Therapeutic strategies for early infection in the upper airways include the use of monoclonal antibodies that have been designed to block virus docking on host ACE2, as well as anti-viral drugs like remdesivir to inhibit subsequent viral replication. However, these treatment options pose challenges, such as the need for an early administration for effectiveness, logistics issues, and possible inactivity against emerging variants.
Inhaled beta interferon to stimulate the innate immune response is another therapeutic agent that is currently being evaluated in Phase II clinical trials. Both systemic and inhaled steroids also remain of interest; however, conclusive results from clinical trials have yet to be achieved.
SARS-CoV-2 in the gas exchange units of lungs
The impact of SARS-CoV-2 in the gas exchange portions of the lung is the primary cause of COVID-19 severity and related mortality. SARS-CoV-2 infection in this region causes progressive hypoxia associated with pulmonary infiltrates, causing alveolar flooding and a robust influx of inflammatory cells.
Rapid progress to ARDS is aided by alveolar damage with loss of functional surfactant, hyaline membranes, epithelial and microvascular injury, and damage to type I and endothelial cells. In some cases, thrombi can form in these vessels and lead to catastrophic events.
In this region, alveolar type II cells express both ACE-2 and TMPRSS2. When SARS-CoV-2 enters the alveoli, it infects the ACE2 expressing alveolar type II cells, which are considered the first responders to initiate anti-viral immunity.
SARS-CoV-2 further propagates to infect bystander type II cells. Induced type I and type III interferons initiate the innate immune response, whereas the inflammatory cytokines and chemokines recruit and activate immune cells. Notably, alveolar type II cells also act as antigen-presenting cells (APC) to initiate T-cell responses at this point in the infection.
Alveolar type II cells are also progenitor cells for alveolar epithelium, which raises concerns for long-term sequelae caused by scaring of these tissues. Overall, the resultant damage in the gas exchange portions of the lungs leads to ARDS.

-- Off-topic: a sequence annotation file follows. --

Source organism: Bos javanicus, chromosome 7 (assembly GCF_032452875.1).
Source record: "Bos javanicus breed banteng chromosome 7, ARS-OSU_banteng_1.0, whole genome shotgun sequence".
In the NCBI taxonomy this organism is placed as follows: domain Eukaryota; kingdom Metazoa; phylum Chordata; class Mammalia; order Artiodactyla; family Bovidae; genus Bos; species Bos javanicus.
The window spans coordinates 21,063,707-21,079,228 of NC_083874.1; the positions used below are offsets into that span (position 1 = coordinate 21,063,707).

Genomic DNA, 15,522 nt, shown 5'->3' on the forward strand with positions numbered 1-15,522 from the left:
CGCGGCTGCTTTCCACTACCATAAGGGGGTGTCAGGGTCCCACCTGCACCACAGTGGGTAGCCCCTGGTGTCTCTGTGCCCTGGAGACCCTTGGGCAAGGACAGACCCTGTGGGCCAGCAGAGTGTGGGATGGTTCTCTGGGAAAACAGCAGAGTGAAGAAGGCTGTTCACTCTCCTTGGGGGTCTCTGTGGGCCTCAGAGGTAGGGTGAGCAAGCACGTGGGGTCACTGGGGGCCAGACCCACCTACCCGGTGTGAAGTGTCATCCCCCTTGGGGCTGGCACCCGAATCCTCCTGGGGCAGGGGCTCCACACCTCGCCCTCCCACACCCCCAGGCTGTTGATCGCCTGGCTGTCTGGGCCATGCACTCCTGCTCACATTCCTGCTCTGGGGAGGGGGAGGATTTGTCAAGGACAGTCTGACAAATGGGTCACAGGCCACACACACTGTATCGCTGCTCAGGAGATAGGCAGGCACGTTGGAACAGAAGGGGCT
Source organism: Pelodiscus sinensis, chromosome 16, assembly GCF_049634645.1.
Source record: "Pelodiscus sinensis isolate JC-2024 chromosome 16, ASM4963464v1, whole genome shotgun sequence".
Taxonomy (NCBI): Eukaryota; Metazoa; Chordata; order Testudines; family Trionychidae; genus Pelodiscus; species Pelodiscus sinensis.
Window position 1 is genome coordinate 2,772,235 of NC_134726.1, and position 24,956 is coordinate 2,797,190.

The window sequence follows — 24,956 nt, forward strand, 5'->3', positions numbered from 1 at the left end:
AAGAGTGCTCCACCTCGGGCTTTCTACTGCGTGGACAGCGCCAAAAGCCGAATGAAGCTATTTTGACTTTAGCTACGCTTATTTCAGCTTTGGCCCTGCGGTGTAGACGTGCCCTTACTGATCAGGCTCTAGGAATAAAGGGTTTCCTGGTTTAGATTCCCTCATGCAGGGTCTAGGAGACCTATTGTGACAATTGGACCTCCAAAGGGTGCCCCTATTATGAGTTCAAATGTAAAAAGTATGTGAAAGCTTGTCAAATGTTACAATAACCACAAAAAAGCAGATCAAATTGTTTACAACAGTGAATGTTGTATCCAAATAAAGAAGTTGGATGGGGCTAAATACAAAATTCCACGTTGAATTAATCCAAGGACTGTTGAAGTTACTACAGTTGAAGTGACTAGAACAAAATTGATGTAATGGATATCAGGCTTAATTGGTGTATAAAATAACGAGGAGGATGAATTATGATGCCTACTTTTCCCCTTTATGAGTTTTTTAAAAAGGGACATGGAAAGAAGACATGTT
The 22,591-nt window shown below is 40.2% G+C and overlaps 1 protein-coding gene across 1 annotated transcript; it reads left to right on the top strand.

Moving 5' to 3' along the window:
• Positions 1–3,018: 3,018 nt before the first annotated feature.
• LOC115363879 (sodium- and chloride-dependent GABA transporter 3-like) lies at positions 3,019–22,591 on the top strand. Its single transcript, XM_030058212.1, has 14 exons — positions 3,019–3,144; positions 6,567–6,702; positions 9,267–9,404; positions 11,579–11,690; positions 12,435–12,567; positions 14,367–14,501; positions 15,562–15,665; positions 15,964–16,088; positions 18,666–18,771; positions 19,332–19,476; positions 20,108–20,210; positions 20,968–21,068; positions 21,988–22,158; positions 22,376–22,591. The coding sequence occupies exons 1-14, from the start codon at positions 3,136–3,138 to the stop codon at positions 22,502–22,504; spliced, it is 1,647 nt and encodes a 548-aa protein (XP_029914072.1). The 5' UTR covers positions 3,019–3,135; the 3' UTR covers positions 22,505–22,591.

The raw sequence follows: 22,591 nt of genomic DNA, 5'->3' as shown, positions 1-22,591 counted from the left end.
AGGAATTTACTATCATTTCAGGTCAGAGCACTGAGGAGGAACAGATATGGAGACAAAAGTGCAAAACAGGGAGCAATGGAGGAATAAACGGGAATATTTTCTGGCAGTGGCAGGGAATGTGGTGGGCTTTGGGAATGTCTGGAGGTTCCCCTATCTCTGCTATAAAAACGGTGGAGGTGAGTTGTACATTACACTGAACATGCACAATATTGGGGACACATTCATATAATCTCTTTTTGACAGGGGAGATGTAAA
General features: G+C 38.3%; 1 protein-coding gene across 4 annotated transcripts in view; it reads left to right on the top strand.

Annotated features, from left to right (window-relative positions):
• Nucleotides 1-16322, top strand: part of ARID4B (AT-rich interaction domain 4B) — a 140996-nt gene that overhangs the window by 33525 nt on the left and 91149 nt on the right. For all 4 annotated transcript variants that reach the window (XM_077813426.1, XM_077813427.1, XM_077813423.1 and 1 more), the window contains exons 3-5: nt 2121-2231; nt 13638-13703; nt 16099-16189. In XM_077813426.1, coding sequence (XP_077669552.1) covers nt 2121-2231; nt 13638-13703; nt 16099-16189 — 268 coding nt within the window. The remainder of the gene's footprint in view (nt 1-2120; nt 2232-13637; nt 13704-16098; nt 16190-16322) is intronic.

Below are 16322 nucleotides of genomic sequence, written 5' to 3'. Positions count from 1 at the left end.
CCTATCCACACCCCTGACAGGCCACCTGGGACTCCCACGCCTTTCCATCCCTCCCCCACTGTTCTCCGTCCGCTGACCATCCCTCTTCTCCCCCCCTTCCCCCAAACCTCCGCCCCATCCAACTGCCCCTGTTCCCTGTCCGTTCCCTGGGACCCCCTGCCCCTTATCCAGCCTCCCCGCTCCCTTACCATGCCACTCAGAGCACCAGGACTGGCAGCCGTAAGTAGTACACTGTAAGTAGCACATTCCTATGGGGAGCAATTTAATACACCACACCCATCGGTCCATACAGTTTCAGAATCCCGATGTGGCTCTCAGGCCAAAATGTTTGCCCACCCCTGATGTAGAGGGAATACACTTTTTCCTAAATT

Some of the therapeutic strategies that have been developed to target alveolar infection are aimed at inhibiting viral replication, preserving type II cell survival and function, and reducing the inflammatory response to maintain the functional integrity of the gas exchange units. Preventing endothelial injury and microvascular thrombi are also crucial at this point in the infection.
Some drugs such as dexamethasone, anti-cytokines (Baricitinib, Tocilizumab, and Sarilumab), corticosteroids, cyclic Cyclic adenosine monophosphate (cyclic AMP), as well as mitogenic growth factors including keratinocyte growth factor (KGF), hepatocyte growth factor (HGF), and transforming growth factor-alpha (TGFa) are used for treating hospitalized COVID-19 patients or testing for the rescue of the alveolar cells. However, the outcomes of these different therapies are highly contextual and considered to be case-dependent.
Severe disease with advanced age
Though the level expression of ACE2 on cells is varied and cell-type independent, its expression in the elderly has been found to be high in alveolar type II cells. When comparing adult and pediatric patients, several studies have reported reduced interferon responses in the epithelial cells and more innate lymphoid and naïve T-cells in the peripheral blood in COVID-19 pediatric patients.
The treatment outcome of COVID-19 patients depends on the stage of the disease and the type of infected cells. Specifically, the extent of damage to the alveolar epithelium determines mortality and the long-term sequelae of SARS-CoV-2 infection.
Furthermore, damage to the progenitor cells in the conducting airways and the alveoli results in the long-term effects of SARS-CoV-2. While the basal stem cells are spared, type II cell damage is significant.
The current review provides a comprehensive overview of COVID-19 progression in the respiratory epithelium, wherein the authors focus on the distinct cellular characteristics and use of unique therapeutic agents.